Finally, to conclude this series of highlights from the hearings on March 4, 2020, Ms. Leavitt (for eBay) was invited to specify the measures adopted to ensure that counterfeit airbags are not sold on eBay. Ms. Leavitt confirmed the possibility of selling airbags while specifying that eBay requires guarantees of traceability.

Identifying the bad actors: the heart of the matter

Amazon is making considerable efforts to create the image of a society in which we can have confidence (David Friedman).

Trust is built on knowledge. This is why French law has been called “Law for Trust in the Digital Economy” (Loi pour la Confiance dans l’Économie Numérique). It includes provisions that oblige the merchants to reveal the information necessary to identify them in order for third parties to be able to engage their responsibility.

The need to identify counterfeiters, like all cyber criminals, is at the heart of the resolution of February 26, 2020, aimed at restoring the application of the principle of transparency to Whois databases (iptwins.com, 2020-03-18).

Congresswoman Eshoo (eshoo.house.gov) expressed dismay at the difficulty consumers experience in identifying the seller of an item on Amazon. It is indeed a real obstacle course, whereas the information making it possible to identify the source could judiciously be displayed on the same page of the product description. This information should, at a minimum, be as follows: company name, legal form, postal address, email address, registration number and individual identification number, legal representative. At a minimum, because it would be more appropriate to require a liability insurance policy or even proof of a security deposit with a third party receiver. Special measures and procedures should be taken regarding the personal data of sellers who are individuals. In any event, the information provided should be strictly verified by the intermediary. This would strengthen consumer trust and comfort owners of intellectual property rights.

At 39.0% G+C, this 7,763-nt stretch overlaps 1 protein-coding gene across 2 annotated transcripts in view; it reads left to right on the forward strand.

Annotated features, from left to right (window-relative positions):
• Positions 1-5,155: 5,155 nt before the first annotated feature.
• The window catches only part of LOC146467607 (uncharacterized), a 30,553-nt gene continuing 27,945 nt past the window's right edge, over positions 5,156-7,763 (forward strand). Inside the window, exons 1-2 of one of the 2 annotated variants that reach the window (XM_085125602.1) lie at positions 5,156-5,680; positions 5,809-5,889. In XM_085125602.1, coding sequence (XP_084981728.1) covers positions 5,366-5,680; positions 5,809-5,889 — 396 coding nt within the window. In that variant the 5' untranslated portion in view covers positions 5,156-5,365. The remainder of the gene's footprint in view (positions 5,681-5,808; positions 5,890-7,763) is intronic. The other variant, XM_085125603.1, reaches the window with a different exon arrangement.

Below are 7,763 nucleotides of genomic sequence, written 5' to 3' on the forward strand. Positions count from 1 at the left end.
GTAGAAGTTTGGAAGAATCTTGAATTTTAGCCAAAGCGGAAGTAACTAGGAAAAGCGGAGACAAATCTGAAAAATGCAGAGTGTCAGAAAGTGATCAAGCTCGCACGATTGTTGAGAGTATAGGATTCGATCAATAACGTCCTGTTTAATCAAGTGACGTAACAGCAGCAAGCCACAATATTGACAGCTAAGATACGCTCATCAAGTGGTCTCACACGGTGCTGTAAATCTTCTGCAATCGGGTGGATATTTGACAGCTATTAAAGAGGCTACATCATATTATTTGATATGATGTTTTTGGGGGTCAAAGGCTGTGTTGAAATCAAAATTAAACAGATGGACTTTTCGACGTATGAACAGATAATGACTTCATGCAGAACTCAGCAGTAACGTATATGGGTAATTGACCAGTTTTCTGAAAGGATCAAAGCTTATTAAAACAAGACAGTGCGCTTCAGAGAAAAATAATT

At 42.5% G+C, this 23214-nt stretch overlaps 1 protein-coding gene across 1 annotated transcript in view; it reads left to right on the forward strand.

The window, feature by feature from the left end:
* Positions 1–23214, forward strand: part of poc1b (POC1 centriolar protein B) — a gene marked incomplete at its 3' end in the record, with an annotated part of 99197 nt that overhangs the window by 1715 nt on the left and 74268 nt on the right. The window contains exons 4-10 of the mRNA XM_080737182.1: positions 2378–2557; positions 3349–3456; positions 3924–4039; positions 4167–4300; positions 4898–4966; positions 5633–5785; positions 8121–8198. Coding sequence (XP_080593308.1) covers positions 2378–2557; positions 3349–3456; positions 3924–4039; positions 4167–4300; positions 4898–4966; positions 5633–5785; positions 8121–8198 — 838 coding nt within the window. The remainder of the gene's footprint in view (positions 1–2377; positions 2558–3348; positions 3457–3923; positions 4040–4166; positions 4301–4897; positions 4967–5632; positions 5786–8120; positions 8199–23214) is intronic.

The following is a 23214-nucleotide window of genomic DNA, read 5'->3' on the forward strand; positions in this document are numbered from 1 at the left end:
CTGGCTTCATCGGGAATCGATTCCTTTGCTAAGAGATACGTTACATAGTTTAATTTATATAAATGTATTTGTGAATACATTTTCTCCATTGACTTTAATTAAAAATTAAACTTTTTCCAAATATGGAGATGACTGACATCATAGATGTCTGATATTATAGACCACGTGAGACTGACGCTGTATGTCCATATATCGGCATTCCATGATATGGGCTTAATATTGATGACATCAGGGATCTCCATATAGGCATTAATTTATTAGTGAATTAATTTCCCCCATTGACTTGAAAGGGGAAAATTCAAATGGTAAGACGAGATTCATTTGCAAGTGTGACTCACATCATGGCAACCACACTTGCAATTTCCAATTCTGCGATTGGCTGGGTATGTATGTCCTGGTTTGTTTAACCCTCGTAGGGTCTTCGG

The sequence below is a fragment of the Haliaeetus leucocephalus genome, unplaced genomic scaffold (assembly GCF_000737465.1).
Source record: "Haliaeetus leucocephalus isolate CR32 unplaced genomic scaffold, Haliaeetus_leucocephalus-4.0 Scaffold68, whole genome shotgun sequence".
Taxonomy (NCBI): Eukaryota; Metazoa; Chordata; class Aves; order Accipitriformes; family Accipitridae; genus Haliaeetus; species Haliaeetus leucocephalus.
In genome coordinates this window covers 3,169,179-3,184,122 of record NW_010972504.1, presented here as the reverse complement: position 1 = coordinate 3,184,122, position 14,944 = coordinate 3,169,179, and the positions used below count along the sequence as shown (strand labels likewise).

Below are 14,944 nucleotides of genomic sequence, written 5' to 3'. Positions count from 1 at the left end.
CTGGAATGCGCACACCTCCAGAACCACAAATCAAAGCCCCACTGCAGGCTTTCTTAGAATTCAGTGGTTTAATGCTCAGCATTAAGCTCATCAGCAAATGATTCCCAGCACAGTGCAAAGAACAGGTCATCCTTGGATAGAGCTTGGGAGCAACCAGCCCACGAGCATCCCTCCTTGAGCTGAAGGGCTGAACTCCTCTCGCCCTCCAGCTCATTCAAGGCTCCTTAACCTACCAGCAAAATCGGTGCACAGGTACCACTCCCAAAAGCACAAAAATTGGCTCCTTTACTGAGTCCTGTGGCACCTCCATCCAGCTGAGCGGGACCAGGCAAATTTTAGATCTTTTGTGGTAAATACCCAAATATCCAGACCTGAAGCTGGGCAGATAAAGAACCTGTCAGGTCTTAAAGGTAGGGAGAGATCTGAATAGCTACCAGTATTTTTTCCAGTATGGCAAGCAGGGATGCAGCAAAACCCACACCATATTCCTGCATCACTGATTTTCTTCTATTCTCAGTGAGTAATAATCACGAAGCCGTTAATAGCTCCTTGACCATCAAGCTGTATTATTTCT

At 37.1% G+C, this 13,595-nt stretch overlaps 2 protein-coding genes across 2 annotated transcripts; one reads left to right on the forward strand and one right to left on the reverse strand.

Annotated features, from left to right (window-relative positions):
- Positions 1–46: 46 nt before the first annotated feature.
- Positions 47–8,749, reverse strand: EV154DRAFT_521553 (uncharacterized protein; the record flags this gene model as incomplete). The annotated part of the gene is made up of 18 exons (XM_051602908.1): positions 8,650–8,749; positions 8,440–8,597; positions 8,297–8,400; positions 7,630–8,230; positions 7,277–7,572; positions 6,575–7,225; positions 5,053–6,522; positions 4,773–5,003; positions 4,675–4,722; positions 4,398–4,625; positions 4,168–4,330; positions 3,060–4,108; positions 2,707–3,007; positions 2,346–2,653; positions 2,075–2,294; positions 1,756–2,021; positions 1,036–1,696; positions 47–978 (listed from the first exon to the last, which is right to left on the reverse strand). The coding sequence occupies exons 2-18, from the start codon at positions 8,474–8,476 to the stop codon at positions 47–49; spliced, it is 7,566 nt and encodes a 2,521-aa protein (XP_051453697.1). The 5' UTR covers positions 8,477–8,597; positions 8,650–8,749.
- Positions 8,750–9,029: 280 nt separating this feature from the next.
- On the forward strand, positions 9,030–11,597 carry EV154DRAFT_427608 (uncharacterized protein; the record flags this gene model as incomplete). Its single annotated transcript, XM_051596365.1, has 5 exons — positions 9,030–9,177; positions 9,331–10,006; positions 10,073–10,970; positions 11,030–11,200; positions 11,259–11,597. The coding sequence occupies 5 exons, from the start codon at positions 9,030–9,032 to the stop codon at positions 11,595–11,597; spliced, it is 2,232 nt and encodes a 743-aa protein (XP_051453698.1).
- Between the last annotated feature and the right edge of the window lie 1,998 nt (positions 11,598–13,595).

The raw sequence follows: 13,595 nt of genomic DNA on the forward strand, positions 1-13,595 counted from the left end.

Detecting counterfeits and dangerous products is not enough. The sale of counterfeit goods and articles that do not comply with the security levels imposed by laws and regulations must be condemned, which supposes that the platforms clearly identify their contractual partners. Amazon (D. Mehta, “Statement before the U.S. House of Representatives, Committee on Energy and Commerce, Subcommittee on Consumer Protection and Commerce”, March 4, 2020, p. 6) and eBay (A. Leavitt, D. Mehta, “Statement before the U.S. House of Representatives, Committee on Energy and Commerce, Subcommittee on Consumer Protection and Commerce”, March 4, 2020, pp. 3-4) ensure that they cooperate closely with the judicial authorities in criminal proceedings. This demonstrates, at least, that identifying the wrong operators is not impossible.

Solutions for dispute resolution

According to Mr. Mehta, in 2019, Amazon set up a pilot project to facilitate the resolution of utility patent disputes, by offering sellers a forum to challenge the accusations of intellectual property rights holders. The objective was to provide the parties with a forum by which they could submit their dispute to an impartial and independent third party, within the framework of a low-cost process (4,000 USD), making it possible to obtain a decision quickly, the costs incurred weighing on the losing party (D. Mehta, “Statement before the U.S. House of Representatives, Committee on Energy and Commerce, Subcommittee on Consumer Protection and Commerce”, March 4, 2020, pp. 4-5). The idea is appealing, but it has a significant drawback: Amazon is not a party, but a sort of dispute settlement institution.